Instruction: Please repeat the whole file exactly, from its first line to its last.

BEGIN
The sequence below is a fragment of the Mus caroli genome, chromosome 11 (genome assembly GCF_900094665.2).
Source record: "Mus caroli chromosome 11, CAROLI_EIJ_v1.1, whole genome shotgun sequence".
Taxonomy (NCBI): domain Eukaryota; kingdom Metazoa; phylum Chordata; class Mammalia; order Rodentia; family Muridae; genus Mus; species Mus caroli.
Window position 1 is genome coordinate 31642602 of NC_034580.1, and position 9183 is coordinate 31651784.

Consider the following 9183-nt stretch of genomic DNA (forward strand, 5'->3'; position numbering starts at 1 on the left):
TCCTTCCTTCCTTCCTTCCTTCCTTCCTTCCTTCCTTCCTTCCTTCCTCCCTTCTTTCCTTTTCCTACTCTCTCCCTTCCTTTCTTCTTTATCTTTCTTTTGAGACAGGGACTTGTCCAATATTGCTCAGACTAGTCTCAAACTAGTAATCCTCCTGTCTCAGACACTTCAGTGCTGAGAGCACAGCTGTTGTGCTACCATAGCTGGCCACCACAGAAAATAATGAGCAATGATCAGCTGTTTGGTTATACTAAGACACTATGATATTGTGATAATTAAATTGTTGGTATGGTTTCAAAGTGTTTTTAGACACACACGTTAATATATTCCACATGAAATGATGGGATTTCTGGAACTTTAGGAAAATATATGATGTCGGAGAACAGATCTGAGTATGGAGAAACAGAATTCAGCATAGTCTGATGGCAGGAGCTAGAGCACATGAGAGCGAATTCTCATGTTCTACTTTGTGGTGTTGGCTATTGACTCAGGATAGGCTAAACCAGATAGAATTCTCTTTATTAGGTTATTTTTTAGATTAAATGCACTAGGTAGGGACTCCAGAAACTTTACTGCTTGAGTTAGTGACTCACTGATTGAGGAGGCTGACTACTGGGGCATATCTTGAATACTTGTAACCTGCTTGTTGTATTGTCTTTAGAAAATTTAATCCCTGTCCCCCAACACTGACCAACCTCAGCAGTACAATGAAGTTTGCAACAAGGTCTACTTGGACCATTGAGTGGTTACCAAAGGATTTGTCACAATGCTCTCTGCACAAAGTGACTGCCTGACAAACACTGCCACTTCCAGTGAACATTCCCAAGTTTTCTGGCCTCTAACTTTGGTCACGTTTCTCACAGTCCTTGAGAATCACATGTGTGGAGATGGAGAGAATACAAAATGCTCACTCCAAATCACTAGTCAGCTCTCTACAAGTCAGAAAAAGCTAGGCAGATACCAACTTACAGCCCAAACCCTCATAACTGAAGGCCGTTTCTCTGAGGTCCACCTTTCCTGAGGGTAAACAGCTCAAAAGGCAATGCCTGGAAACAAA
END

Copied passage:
The sequence below is a fragment of the Mus caroli genome, chromosome 11 (genome assembly GCF_900094665.2).
Source record: "Mus caroli chromosome 11, CAROLI_EIJ_v1.1, whole genome shotgun sequence".
Taxonomy (NCBI): domain Eukaryota; kingdom Metazoa; phylum Chordata; class Mammalia; order Rodentia; family Muridae; genus Mus; species Mus caroli.
Window position 1 is genome coordinate 31642602 of NC_034580.1, and position 9183 is coordinate 31651784.

Consider the following 9183-nt stretch of genomic DNA (forward strand, 5'->3'; position numbering starts at 1 on the left):
TCCTTCCTTCCTTCCTTCCTTCCTTCCTTCCTTCCTTCCTTCCTTCCTCCCTTCTTTCCTTTTCCTACTCTCTCCCTTCCTTTCTTCTTTATCTTTCTTTTGAGACAGGGACTTGTCCAATATTGCTCAGACTAGTCTCAAACTAGTAATCCTCCTGTCTCAGACACTTCAGTGCTGAGAGCACAGCTGTTGTGCTACCATAGCTGGCCACCACAGAAAATAATGAGCAATGATCAGCTGTTTGGTTATACTAAGACACTATGATATTGTGATAATTAAATTGTTGGTATGGTTTCAAAGTGTTTTTAGACACACACGTTAATATATTCCACATGAAATGATGGGATTTCTGGAACTTTAGGAAAATATATGATGTCGGAGAACAGATCTGAGTATGGAGAAACAGAATTCAGCATAGTCTGATGGCAGGAGCTAGAGCACATGAGAGCGAATTCTCATGTTCTACTTTGTGGTGTTGGCTATTGACTCAGGATAGGCTAAACCAGATAGAATTCTCTTTATTAGGTTATTTTTTAGATTAAATGCACTAGGTAGGGACTCCAGAAACTTTACTGCTTGAGTTAGTGACTCACTGATTGAGGAGGCTGACTACTGGGGCATATCTTGAATACTTGTAACCTGCTTGTTGTATTGTCTTTAGAAAATTTAATCCCTGTCCCCCAACACTGACCAACCTCAGCAGTACAATGAAGTTTGCAACAAGGTCTACTTGGACCATTGAGTGGTTACCAAAGGATTTGTCACAATGCTCTCTGCACAAAGTGACTGCCTGACAAACACTGCCACTTCCAGTGAACATTCCCAAGTTTTCTGGCCTCTAACTTTGGTCACGTTTCTCACAGTCCTTGAGAATCACATGTGTGGAGATGGAGAGAATACAAAATGCTCACTCCAAATCACTAGTCAGCTCTCTACAAGTCAGAAAAAGCTAGGCAGATACCAACTTACAGCCCAAACCCTCATAACTGAAGGCCGTTTCTCTGAGGTCCACCTTTCCTGAGGGTAAACAGCTCAAAAGGCAATGCCTGGAAACAAA